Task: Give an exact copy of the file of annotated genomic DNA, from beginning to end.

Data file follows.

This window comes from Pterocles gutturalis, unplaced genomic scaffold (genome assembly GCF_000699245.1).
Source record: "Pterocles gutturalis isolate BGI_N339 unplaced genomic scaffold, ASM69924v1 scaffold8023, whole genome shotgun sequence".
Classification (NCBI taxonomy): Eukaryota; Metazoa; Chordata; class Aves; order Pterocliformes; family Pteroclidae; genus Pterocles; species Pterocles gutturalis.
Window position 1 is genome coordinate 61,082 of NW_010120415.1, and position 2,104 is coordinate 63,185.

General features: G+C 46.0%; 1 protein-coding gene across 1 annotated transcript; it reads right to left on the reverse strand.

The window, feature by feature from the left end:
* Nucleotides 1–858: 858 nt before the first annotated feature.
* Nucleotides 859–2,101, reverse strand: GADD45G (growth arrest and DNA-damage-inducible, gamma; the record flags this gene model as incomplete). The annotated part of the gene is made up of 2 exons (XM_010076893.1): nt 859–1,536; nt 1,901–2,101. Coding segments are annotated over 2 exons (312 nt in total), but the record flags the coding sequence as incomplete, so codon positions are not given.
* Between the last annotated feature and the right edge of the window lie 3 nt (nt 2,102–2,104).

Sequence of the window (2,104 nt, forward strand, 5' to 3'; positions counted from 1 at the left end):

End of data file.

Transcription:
This window comes from Pterocles gutturalis, unplaced genomic scaffold (genome assembly GCF_000699245.1).
Source record: "Pterocles gutturalis isolate BGI_N339 unplaced genomic scaffold, ASM69924v1 scaffold8023, whole genome shotgun sequence".
Classification (NCBI taxonomy): Eukaryota; Metazoa; Chordata; class Aves; order Pterocliformes; family Pteroclidae; genus Pterocles; species Pterocles gutturalis.
Window position 1 is genome coordinate 61,082 of NW_010120415.1, and position 2,104 is coordinate 63,185.

General features: G+C 46.0%; 1 protein-coding gene across 1 annotated transcript; it reads right to left on the reverse strand.

The window, feature by feature from the left end:
* Nucleotides 1–858: 858 nt before the first annotated feature.
* Nucleotides 859–2,101, reverse strand: GADD45G (growth arrest and DNA-damage-inducible, gamma; the record flags this gene model as incomplete). The annotated part of the gene is made up of 2 exons (XM_010076893.1): nt 859–1,536; nt 1,901–2,101. Coding segments are annotated over 2 exons (312 nt in total), but the record flags the coding sequence as incomplete, so codon positions are not given.
* Between the last annotated feature and the right edge of the window lie 3 nt (nt 2,102–2,104).

Sequence of the window (2,104 nt, forward strand, 5' to 3'; positions counted from 1 at the left end):